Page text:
You’ve probably experienced “Urban Interventionism” without knowing it. Falling under the rubric of “activist art”, it’s the kind of art installation that attempts to directly involve the audience, often constituted as passers-by on the street. Usually designed as an interruption in the urban fabric, this is socially active art that changes public spaces into temporary art galleries on what can seem like an improvisational basis.
In this vein, the Amsterdam-based Droog agency has just launched Urban Play along a portion of that city’s riverfront. Featuring works by “some of the most notorious urban interventionists,” the work actively encourages public participation/documentation by the public. Under the banner of the larger ExperimentaDesign Biennale currently running through the 2nd of November in both Amsterdam and Utrecht, the exhibit is one of the few times in which so many of these artists, together, have a legal and comissioned forum of expression. At least I think it’s legal. (update: some people are confused)
Reversing the traditional approach to urban design, in which objects and areas are created explicitly to discourage public interaction and intervention, this collection of objects will be created to encourage interaction and physical engagement by the public.
At first I thought the idea of bringing together a group of artists like this actually ran counter to my preconceived notions of what Urban Interventionism means, but rather than being subversive for the sake of it, most of the artists and their respective work simply operate outside the normal “channels” of the art world–no funding, no authorization, just creative expression with the specific intent of altering urban spaces.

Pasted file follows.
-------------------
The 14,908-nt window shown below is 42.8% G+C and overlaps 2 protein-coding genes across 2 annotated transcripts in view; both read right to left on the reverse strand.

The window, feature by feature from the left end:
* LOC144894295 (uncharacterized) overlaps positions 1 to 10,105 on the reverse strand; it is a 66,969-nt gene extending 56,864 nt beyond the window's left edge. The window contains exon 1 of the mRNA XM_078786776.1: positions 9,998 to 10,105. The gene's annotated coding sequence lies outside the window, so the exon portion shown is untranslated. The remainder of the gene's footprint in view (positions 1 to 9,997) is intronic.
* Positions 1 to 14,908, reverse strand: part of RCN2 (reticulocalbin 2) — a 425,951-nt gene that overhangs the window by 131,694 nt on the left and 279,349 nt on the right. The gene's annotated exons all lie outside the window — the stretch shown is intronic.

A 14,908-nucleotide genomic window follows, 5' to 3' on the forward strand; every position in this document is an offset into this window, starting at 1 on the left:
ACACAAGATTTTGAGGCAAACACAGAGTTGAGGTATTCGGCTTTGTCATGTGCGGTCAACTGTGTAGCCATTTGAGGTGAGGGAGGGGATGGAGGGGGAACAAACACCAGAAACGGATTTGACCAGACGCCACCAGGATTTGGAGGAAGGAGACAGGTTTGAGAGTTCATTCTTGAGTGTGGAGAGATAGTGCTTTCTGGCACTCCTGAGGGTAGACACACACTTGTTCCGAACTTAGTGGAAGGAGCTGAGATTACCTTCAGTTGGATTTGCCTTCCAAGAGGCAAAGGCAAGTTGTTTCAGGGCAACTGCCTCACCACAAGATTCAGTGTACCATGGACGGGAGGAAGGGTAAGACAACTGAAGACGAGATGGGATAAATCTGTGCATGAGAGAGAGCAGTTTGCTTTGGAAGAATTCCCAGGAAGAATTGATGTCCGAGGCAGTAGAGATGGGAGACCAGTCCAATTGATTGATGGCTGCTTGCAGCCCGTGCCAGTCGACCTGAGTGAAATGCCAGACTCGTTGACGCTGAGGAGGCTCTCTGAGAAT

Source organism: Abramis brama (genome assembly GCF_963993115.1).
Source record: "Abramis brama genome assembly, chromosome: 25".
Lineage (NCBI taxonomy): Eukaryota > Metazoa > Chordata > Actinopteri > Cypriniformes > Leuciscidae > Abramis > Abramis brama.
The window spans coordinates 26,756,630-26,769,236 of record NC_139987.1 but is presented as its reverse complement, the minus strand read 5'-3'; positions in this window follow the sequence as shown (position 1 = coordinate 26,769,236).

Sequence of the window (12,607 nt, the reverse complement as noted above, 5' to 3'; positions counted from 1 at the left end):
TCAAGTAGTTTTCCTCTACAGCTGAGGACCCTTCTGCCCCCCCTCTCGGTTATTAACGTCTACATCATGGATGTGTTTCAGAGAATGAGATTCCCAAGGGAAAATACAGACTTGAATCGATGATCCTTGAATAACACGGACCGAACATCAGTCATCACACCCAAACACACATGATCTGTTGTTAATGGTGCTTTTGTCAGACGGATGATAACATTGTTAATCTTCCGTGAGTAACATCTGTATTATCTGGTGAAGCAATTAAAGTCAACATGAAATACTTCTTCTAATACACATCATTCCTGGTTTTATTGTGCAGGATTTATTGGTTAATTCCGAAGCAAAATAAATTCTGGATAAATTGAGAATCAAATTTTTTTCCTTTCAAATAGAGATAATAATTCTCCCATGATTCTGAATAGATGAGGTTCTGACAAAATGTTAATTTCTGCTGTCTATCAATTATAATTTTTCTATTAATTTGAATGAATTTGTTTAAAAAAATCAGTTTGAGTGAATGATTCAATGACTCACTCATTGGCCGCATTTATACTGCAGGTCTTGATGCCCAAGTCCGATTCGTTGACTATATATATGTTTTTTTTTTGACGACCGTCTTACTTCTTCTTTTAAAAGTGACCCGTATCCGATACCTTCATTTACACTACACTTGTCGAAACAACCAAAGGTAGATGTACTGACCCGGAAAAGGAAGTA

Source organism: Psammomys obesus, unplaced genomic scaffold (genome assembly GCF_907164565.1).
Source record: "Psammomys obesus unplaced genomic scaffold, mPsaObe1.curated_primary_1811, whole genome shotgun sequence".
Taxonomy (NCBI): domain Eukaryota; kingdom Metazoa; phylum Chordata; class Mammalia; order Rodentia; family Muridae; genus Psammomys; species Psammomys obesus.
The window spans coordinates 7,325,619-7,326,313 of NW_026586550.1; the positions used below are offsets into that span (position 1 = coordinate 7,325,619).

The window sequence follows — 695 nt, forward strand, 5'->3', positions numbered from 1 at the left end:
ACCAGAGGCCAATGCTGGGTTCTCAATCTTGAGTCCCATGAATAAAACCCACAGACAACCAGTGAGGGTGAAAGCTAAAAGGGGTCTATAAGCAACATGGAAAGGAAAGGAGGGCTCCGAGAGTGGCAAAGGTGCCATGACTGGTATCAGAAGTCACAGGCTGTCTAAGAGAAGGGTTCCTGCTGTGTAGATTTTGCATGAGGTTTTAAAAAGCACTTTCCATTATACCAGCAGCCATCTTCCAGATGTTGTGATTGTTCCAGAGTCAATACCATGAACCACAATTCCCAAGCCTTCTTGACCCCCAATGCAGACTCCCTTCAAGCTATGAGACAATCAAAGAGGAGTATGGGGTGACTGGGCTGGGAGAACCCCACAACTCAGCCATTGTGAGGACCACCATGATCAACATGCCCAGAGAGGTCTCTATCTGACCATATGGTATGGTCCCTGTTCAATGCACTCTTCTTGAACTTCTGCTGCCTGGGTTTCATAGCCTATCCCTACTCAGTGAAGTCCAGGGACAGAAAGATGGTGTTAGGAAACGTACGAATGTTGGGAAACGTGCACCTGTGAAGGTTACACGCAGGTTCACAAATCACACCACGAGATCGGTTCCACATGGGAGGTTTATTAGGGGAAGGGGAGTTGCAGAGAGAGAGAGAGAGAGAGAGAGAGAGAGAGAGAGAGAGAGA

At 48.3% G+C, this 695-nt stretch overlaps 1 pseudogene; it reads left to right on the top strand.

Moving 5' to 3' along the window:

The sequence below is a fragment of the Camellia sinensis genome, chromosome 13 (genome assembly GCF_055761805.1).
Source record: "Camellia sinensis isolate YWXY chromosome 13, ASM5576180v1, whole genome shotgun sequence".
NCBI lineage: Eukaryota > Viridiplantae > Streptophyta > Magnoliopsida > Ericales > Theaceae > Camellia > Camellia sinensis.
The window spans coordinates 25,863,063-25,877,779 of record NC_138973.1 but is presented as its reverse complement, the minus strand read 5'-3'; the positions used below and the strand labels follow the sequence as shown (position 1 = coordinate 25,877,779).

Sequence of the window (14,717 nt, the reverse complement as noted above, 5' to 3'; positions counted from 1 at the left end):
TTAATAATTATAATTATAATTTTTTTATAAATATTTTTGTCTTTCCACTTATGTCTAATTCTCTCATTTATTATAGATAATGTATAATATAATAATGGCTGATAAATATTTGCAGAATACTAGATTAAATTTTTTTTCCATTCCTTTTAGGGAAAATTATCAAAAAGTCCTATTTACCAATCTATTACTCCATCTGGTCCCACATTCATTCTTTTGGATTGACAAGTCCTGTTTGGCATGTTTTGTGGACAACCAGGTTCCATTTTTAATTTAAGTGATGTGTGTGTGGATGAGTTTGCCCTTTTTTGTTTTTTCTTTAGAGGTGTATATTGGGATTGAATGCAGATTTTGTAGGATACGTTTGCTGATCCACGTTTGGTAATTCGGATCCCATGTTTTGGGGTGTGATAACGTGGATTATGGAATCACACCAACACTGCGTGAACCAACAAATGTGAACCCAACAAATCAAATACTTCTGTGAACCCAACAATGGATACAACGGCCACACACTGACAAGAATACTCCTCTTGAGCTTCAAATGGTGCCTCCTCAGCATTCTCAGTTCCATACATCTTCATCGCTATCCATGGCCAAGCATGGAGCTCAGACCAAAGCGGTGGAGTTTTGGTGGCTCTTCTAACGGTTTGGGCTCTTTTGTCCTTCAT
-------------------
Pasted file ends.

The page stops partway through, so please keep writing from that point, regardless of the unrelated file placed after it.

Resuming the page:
While some social attitudes have previously dismissed urban intervention as a form of vandalism, at the heart of this current wave of DIY urban design is in fact a deeply sophisticated movement driven by artists and designers who want to expand our relationship between creativity and the city.
Besides, the exhibition strives to ask a series of questions about art in the city, questions like “can a city tolerate its residents interacting with it in alternative ways?” or “what is the limit of urban intervention?” And the legal status of all the Amsterdam installations is (intentionally?) left unclear, meaning some of the exhibits might test the city’s limits in untold ways–these people don’t get casually labelled “pranksters” by local governments for nothing, after all.
After the exhibition in Amsterdam, Urban Play will continue on to other various European cities. I’ve only ever experienced Urban Interventionism second-hand, through newspaper articles, design sites, and various recountings. While collecting a series of these city-mods together might take away some of the experience of stumbling upon an “intervention” at random, I’ll gladly trade a touch of spontaneity to see so many designers at work in what is undoubtedly the new direction in street art.
From small interventions such as a series of stickers that turn the London Underground’s Northern Line map into an interactive game to bold projects that transform chain-link fences in Chicago into public message boards, these actions fall outside of traditional notions of urban activity, and are quickly relegated to the margins, often labeled as subversive, underground, or even illegal. Urban Play is an international project that believes this street-level inventiveness, energy and innovation is a window into a new form of creativity in the city.